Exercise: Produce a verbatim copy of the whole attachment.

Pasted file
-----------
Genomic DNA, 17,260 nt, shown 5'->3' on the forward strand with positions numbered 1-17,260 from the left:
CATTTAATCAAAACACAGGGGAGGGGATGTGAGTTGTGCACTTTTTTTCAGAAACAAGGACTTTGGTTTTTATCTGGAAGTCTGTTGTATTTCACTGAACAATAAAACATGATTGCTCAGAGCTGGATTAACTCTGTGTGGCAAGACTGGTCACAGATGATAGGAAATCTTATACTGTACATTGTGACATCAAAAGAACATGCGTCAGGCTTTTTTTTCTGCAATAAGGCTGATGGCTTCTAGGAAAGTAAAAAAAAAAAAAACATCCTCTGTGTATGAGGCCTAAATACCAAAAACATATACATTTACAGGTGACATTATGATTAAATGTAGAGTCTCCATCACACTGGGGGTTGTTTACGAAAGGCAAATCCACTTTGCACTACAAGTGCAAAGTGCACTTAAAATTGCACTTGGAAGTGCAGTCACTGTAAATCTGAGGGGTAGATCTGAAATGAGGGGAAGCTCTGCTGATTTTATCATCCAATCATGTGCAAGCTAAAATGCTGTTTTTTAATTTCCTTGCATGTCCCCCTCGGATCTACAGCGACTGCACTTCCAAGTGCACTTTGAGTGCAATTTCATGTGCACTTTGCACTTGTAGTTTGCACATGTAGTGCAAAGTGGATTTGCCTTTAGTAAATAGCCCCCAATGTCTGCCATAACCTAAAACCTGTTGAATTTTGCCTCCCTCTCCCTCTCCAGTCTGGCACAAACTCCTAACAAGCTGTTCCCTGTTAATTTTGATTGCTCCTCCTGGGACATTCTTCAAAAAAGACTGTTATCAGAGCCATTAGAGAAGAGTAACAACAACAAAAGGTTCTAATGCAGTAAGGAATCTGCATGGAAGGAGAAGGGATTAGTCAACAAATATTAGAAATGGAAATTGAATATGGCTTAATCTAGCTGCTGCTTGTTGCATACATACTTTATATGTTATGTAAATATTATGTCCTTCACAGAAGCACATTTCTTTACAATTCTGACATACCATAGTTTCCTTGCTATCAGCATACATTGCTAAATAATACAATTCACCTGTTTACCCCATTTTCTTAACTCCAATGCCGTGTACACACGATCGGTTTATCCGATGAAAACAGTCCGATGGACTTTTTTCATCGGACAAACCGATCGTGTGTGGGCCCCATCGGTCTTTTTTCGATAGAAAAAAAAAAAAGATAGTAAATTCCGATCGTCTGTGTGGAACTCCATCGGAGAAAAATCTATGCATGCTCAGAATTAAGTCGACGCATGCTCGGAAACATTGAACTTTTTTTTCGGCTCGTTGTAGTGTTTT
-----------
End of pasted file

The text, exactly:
Genomic DNA, 17,260 nt, shown 5'->3' on the forward strand with positions numbered 1-17,260 from the left:
CATTTAATCAAAACACAGGGGAGGGGATGTGAGTTGTGCACTTTTTTTCAGAAACAAGGACTTTGGTTTTTATCTGGAAGTCTGTTGTATTTCACTGAACAATAAAACATGATTGCTCAGAGCTGGATTAACTCTGTGTGGCAAGACTGGTCACAGATGATAGGAAATCTTATACTGTACATTGTGACATCAAAAGAACATGCGTCAGGCTTTTTTTTCTGCAATAAGGCTGATGGCTTCTAGGAAAGTAAAAAAAAAAAAAACATCCTCTGTGTATGAGGCCTAAATACCAAAAACATATACATTTACAGGTGACATTATGATTAAATGTAGAGTCTCCATCACACTGGGGGTTGTTTACGAAAGGCAAATCCACTTTGCACTACAAGTGCAAAGTGCACTTAAAATTGCACTTGGAAGTGCAGTCACTGTAAATCTGAGGGGTAGATCTGAAATGAGGGGAAGCTCTGCTGATTTTATCATCCAATCATGTGCAAGCTAAAATGCTGTTTTTTAATTTCCTTGCATGTCCCCCTCGGATCTACAGCGACTGCACTTCCAAGTGCACTTTGAGTGCAATTTCATGTGCACTTTGCACTTGTAGTTTGCACATGTAGTGCAAAGTGGATTTGCCTTTAGTAAATAGCCCCCAATGTCTGCCATAACCTAAAACCTGTTGAATTTTGCCTCCCTCTCCCTCTCCAGTCTGGCACAAACTCCTAACAAGCTGTTCCCTGTTAATTTTGATTGCTCCTCCTGGGACATTCTTCAAAAAAGACTGTTATCAGAGCCATTAGAGAAGAGTAACAACAACAAAAGGTTCTAATGCAGTAAGGAATCTGCATGGAAGGAGAAGGGATTAGTCAACAAATATTAGAAATGGAAATTGAATATGGCTTAATCTAGCTGCTGCTTGTTGCATACATACTTTATATGTTATGTAAATATTATGTCCTTCACAGAAGCACATTTCTTTACAATTCTGACATACCATAGTTTCCTTGCTATCAGCATACATTGCTAAATAATACAATTCACCTGTTTACCCCATTTTCTTAACTCCAATGCCGTGTACACACGATCGGTTTATCCGATGAAAACAGTCCGATGGACTTTTTTCATCGGACAAACCGATCGTGTGTGGGCCCCATCGGTCTTTTTTCGATAGAAAAAAAAAAAAGATAGTAAATTCCGATCGTCTGTGTGGAACTCCATCGGAGAAAAATCTATGCATGCTCAGAATTAAGTCGACGCATGCTCGGAAACATTGAACTTTTTTTTCGGCTCGTTGTAGTGTTTT